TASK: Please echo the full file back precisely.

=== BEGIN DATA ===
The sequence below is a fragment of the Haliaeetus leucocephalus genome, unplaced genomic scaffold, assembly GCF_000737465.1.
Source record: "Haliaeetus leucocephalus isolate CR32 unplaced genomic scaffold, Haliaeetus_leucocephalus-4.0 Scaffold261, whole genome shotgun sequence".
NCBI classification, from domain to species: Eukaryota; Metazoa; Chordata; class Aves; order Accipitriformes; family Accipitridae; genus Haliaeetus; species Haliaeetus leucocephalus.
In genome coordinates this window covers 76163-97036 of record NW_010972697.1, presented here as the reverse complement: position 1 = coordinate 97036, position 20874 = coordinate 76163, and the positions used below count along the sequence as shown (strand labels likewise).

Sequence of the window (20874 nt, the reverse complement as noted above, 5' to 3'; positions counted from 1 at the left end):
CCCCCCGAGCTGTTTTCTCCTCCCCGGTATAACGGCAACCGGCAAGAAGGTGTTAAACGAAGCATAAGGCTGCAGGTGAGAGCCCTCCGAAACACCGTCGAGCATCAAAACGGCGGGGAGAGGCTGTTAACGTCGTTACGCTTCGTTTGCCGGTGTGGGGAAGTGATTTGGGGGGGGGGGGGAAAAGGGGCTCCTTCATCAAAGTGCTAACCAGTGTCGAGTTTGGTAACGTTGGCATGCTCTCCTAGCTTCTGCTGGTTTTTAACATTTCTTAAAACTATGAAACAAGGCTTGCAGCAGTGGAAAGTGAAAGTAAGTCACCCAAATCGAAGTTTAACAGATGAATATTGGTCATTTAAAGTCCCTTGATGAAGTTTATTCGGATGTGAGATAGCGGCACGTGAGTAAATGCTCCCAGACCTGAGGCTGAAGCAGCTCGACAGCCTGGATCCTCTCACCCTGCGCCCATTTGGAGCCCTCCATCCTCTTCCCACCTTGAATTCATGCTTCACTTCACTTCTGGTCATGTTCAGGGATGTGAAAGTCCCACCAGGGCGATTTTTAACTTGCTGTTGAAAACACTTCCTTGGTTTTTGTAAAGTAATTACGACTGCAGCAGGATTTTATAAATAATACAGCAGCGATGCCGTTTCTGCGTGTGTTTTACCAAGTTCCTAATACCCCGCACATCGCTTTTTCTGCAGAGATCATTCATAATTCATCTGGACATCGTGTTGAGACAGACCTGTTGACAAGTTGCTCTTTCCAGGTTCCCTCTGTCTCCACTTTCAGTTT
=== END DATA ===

The sequence below is a fragment of the Haliaeetus leucocephalus genome, unplaced genomic scaffold, assembly GCF_000737465.1.
Source record: "Haliaeetus leucocephalus isolate CR32 unplaced genomic scaffold, Haliaeetus_leucocephalus-4.0 Scaffold261, whole genome shotgun sequence".
NCBI classification, from domain to species: Eukaryota; Metazoa; Chordata; class Aves; order Accipitriformes; family Accipitridae; genus Haliaeetus; species Haliaeetus leucocephalus.
In genome coordinates this window covers 76163-97036 of record NW_010972697.1, presented here as the reverse complement: position 1 = coordinate 97036, position 20874 = coordinate 76163, and the positions used below count along the sequence as shown (strand labels likewise).

Sequence of the window (20874 nt, the reverse complement as noted above, 5' to 3'; positions counted from 1 at the left end):
CCCCCCGAGCTGTTTTCTCCTCCCCGGTATAACGGCAACCGGCAAGAAGGTGTTAAACGAAGCATAAGGCTGCAGGTGAGAGCCCTCCGAAACACCGTCGAGCATCAAAACGGCGGGGAGAGGCTGTTAACGTCGTTACGCTTCGTTTGCCGGTGTGGGGAAGTGATTTGGGGGGGGGGGGGAAAAGGGGCTCCTTCATCAAAGTGCTAACCAGTGTCGAGTTTGGTAACGTTGGCATGCTCTCCTAGCTTCTGCTGGTTTTTAACATTTCTTAAAACTATGAAACAAGGCTTGCAGCAGTGGAAAGTGAAAGTAAGTCACCCAAATCGAAGTTTAACAGATGAATATTGGTCATTTAAAGTCCCTTGATGAAGTTTATTCGGATGTGAGATAGCGGCACGTGAGTAAATGCTCCCAGACCTGAGGCTGAAGCAGCTCGACAGCCTGGATCCTCTCACCCTGCGCCCATTTGGAGCCCTCCATCCTCTTCCCACCTTGAATTCATGCTTCACTTCACTTCTGGTCATGTTCAGGGATGTGAAAGTCCCACCAGGGCGATTTTTAACTTGCTGTTGAAAACACTTCCTTGGTTTTTGTAAAGTAATTACGACTGCAGCAGGATTTTATAAATAATACAGCAGCGATGCCGTTTCTGCGTGTGTTTTACCAAGTTCCTAATACCCCGCACATCGCTTTTTCTGCAGAGATCATTCATAATTCATCTGGACATCGTGTTGAGACAGACCTGTTGACAAGTTGCTCTTTCCAGGTTCCCTCTGTCTCCACTTTCAGTTT